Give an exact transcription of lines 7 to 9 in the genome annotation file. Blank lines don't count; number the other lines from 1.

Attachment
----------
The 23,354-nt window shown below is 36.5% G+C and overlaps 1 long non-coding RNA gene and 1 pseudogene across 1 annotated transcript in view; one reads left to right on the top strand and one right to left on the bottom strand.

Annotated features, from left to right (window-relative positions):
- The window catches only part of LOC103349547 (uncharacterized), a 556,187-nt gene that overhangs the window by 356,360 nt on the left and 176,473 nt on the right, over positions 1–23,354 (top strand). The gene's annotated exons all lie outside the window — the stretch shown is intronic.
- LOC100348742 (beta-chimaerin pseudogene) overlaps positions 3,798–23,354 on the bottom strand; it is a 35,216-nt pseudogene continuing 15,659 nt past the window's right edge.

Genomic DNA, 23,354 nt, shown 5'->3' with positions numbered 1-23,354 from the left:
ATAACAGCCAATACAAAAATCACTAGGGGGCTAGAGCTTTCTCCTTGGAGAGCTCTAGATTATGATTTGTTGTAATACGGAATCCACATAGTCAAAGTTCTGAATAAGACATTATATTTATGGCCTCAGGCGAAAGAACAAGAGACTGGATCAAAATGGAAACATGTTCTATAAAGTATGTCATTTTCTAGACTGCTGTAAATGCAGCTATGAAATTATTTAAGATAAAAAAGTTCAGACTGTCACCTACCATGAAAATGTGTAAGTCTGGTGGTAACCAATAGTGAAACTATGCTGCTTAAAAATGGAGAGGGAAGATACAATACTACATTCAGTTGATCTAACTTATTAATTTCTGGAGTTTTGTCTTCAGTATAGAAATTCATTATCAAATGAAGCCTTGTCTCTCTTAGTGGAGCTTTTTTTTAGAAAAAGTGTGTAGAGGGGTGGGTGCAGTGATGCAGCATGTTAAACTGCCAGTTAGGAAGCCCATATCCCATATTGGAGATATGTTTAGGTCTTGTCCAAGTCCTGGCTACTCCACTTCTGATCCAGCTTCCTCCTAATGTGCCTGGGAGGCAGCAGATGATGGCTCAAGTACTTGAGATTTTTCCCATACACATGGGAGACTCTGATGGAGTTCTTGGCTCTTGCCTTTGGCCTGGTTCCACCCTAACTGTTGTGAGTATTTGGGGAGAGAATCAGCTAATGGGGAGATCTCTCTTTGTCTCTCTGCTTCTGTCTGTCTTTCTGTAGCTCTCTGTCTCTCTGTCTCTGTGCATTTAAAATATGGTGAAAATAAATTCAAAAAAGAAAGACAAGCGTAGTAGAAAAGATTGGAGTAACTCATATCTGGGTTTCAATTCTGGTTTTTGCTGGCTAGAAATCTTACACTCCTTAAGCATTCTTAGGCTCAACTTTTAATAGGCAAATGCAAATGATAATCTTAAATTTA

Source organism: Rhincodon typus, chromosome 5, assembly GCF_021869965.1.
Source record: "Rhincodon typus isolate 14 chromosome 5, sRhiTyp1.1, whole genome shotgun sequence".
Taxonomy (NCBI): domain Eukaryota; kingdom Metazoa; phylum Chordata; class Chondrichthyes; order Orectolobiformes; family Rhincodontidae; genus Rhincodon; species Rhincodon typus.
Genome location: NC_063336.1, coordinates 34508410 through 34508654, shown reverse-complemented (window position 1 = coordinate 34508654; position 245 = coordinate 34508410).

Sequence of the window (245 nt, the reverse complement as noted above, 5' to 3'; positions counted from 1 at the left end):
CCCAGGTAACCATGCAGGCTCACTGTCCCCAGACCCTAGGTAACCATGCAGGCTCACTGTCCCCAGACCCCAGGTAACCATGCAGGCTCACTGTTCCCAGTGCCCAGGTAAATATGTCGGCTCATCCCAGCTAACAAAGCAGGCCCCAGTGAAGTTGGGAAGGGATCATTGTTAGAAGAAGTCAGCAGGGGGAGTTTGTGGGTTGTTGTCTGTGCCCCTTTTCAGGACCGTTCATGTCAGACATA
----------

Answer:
Source organism: Rhincodon typus, chromosome 5, assembly GCF_021869965.1.
Source record: "Rhincodon typus isolate 14 chromosome 5, sRhiTyp1.1, whole genome shotgun sequence".
Taxonomy (NCBI): domain Eukaryota; kingdom Metazoa; phylum Chordata; class Chondrichthyes; order Orectolobiformes; family Rhincodontidae; genus Rhincodon; species Rhincodon typus.